El Mechoneo – Hazing
My first day at the university, I saw young students walking around half-dressed, without shoes, and covered in various colors of paint, flour, and other interesting-smelling liquids, so I asked the Chileans in my lab what was going on.
“El mechoneo,” they replied. I didn’t know the word in Spanish, so they explained it to me. Hazing! (It turns out that, as in so many other instances, Chile has its own unique word here.)
They explained that this tradition lasts for the first two weeks of classes, with each degree program typically choosing one day to initiate first-years. Students are stripped of some of their clothing and belongings, then covered in paint and other substances, like flour, mustard, eggs, vinegar, fish, etc. They are then made to perform any number of unpleasant tasks. Sometimes, a couple students are selected to perform embarrassing or degrading acts in the middle of a circle of students (kissing the head of a dead hog, running a gauntlet-style obstacle course, etc.), and they are then sent out into the streets to beg for money.
As the other students in my lab explained it, they have some of their belongings taken away and have to beg for money on the street in order to get them back (from what I understand, they are tasked with bring back a certain amount – sometimes up to $20 – 30 USD, which is a lot when you consider most people will just give you a few coins). A sort of committee is set up to decide which program throws the best mechoneo, and the winners gets a pot of cash for their party. A couple students approached us one day as we were walking to lunch, but the Chileans told them to go out into the city and not stay on campus.
One morning, I watched as what must have been a couple hundred students marched past me in various states of disarray while older students marched like guards on either side of them while they chanted various phrases.
They older students had white aprons on and looked like nurses, so I asked if this was the nursing faculty. Maybe, my Chilean friends said, but maybe they just want to keep themselves clean.
Later, I looked up mechoneo online and read that it originated in the 1960s and comes from the word mechón, or lock (as in “lock of hair”).The tradition started out by snipping off a lock of hair from freshmen and then transformed into cutting off all their hair. I didn’t see any involuntary haircuts in Concepción – only lots of freshmen covered in paint, missing half their clothes, and walking through campus begging for money.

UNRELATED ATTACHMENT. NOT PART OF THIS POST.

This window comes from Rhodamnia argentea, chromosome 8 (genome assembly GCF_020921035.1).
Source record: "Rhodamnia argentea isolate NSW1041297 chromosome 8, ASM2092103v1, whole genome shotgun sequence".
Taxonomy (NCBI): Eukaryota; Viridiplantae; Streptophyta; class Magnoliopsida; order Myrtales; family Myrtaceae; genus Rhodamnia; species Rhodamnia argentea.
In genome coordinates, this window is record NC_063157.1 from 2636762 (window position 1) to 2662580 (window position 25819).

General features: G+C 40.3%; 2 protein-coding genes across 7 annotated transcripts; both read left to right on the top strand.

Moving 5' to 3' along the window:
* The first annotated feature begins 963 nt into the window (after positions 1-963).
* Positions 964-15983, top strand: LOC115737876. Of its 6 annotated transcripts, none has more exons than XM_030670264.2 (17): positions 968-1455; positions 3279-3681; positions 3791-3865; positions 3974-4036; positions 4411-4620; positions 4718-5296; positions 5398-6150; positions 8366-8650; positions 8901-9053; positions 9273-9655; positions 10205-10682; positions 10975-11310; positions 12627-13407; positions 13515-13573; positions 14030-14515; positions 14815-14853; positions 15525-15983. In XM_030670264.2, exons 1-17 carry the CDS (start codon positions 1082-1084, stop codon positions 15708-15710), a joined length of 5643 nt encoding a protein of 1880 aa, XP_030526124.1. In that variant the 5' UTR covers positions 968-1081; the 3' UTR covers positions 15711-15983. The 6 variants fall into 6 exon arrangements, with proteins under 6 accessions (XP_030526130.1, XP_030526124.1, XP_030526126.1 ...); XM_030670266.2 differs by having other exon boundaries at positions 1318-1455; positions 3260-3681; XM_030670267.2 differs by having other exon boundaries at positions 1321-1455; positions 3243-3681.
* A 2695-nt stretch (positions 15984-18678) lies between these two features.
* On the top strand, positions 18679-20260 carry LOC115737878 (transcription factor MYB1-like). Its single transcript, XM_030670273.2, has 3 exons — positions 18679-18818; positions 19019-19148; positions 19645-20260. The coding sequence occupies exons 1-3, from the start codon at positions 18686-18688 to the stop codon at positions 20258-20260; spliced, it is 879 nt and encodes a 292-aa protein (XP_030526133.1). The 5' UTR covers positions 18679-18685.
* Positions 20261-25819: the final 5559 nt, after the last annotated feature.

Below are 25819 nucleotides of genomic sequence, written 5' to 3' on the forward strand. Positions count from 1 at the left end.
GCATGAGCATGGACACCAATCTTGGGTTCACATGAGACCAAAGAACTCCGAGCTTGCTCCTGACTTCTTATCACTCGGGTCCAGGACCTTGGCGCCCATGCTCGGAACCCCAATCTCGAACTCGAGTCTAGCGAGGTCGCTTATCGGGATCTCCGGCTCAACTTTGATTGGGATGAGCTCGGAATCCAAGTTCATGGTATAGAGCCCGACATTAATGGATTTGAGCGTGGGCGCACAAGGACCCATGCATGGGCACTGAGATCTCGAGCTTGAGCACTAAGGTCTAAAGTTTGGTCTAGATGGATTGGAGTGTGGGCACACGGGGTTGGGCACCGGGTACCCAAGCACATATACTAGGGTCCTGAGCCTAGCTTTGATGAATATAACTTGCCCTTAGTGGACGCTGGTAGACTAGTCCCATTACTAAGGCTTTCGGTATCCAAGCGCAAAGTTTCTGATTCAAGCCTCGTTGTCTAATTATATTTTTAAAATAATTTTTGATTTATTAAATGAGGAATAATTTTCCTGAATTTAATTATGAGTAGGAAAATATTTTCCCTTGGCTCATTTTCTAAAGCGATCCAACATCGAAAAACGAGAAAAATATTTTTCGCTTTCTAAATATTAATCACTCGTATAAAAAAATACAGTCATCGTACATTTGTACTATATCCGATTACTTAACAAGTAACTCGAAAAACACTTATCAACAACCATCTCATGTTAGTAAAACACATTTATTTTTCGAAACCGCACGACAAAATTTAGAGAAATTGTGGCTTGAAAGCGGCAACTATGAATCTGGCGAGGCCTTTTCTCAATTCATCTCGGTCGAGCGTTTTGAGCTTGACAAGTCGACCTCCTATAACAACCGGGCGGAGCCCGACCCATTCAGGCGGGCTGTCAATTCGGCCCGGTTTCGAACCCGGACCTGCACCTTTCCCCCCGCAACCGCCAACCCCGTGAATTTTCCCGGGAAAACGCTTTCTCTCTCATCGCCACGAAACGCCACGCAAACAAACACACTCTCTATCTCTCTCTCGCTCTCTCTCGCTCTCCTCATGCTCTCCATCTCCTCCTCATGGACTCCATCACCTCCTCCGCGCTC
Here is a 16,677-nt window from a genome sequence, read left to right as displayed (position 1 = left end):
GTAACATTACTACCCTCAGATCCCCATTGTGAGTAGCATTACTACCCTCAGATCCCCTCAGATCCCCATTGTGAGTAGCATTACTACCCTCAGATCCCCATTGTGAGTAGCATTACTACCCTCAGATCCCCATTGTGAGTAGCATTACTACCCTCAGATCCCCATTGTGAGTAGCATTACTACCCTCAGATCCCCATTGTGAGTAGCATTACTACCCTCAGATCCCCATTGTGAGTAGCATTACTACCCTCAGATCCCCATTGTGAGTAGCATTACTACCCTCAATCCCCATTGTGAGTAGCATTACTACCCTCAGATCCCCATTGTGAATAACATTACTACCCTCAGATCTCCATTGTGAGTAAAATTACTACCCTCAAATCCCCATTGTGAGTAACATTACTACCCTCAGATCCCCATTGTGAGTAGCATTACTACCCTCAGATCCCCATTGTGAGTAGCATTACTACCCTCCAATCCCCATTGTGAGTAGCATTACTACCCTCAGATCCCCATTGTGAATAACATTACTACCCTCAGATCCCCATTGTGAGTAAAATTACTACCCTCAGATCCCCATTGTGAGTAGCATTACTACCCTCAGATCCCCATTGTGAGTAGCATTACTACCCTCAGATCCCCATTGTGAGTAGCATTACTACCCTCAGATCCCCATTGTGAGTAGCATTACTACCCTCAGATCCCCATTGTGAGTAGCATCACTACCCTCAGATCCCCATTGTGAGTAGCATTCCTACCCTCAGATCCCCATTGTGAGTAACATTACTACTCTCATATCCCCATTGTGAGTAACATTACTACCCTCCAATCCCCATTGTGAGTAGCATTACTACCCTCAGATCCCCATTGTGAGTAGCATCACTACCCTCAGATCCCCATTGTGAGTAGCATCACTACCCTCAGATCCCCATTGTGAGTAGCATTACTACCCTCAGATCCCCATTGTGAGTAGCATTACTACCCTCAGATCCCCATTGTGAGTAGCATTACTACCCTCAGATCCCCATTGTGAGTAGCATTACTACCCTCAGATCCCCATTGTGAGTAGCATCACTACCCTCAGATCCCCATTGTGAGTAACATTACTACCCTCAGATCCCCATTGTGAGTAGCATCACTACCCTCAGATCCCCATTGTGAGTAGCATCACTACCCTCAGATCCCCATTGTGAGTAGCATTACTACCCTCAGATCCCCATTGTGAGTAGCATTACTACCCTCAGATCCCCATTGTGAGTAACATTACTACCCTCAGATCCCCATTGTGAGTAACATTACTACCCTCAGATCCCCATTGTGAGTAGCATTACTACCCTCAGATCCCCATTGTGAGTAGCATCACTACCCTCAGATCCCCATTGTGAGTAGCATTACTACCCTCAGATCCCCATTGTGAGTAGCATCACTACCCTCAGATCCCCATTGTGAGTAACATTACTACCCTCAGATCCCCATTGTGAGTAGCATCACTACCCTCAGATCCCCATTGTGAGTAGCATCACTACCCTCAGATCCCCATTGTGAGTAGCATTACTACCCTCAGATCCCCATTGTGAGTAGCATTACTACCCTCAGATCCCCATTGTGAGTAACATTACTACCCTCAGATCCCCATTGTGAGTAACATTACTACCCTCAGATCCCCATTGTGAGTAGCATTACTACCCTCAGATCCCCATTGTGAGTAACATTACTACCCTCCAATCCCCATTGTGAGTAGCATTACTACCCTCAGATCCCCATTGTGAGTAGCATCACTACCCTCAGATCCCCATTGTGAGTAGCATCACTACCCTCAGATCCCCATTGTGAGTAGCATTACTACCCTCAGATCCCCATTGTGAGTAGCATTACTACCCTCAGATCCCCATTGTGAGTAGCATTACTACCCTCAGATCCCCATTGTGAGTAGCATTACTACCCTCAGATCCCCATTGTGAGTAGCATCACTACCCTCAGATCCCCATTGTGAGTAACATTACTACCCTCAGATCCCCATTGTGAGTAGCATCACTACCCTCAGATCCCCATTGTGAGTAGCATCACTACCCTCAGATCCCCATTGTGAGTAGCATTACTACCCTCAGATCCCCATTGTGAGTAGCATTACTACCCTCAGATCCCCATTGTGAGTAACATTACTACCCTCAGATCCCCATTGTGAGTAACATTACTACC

Along one of the main boulevards on campus, the university hung signs imploring students to keep this week fun, to make sure that the freshmen are treated respectfully, and to avoid violence (the last request seems a little intense).
There is even a guide (in Spanish) on how to survive la semana mechona. Some of my favorite pieces of advice:
- Wear old clothing for the first week.
- “If you’re not willing to participate in this initiation week, it is better that you don’t go, so that you avoid a bad time.”
- And “try to enjoy it as much as you can … because after this one, there won’t be another.”
I’ve heard stories about hazing like this in the U.S., but never something this open and accepted. There has been significant pushback against it in Chile – in fact, there has been quite a bit of controversy about the objectification of women at the University of Concepción after images of a female nursing student who had to simulate sex acts surfaced Thursday, March 12 (mildly NSFW article in Spanish).
Here is a well-done video from a girl who was brave enough to strap a Go Pro to her head while she went through mechoneo:
A North American expat who lives and blogs in Chile offered a decent explanation in favor of mechoneo:
“I generally see this behavior as harmless bonding behavior – as long as it stays within the boundaries of face painting and flour throwing, without getting into the category of nasty, denigrating, or dangerous. Chilean culture is very much group oriented and sharing initiation experiences provides opportunities for bonding. These students will sit in the same classrooms and share the same curriculum for the next 4 years and struggle through a group thesis for at least another year. They are entering into a social networking system that began long before Facebook and will be a vital part of their careers for the rest of their lives. In a culture that places such great importance on contacts, being part of the group is essential. And that requires a rite of passage: mechoneo.”
Still, my roommates did not seem particularly fond of the tradition. One skipped the entire first week of classes to avoid mechoneo, but the other one had to go through it twice because he switched schools – once in Santiago and again in Conce. When I was in Valdivia in 2010, I completely missed this tradition because I was there for only the second semester.
Thank goodness I already did one semester of studies in Chile, though.
Apparently, I am far too young to be passing judgment on hazing in the U.S. A friend pointed me toward this clip from “Dazed and Confused,” the 1993 high school coming-of-age high movie of which I have only ever seen bits and pieces. This is strikingly similar, but obviously fictional.
h/t Shandy Lemperlé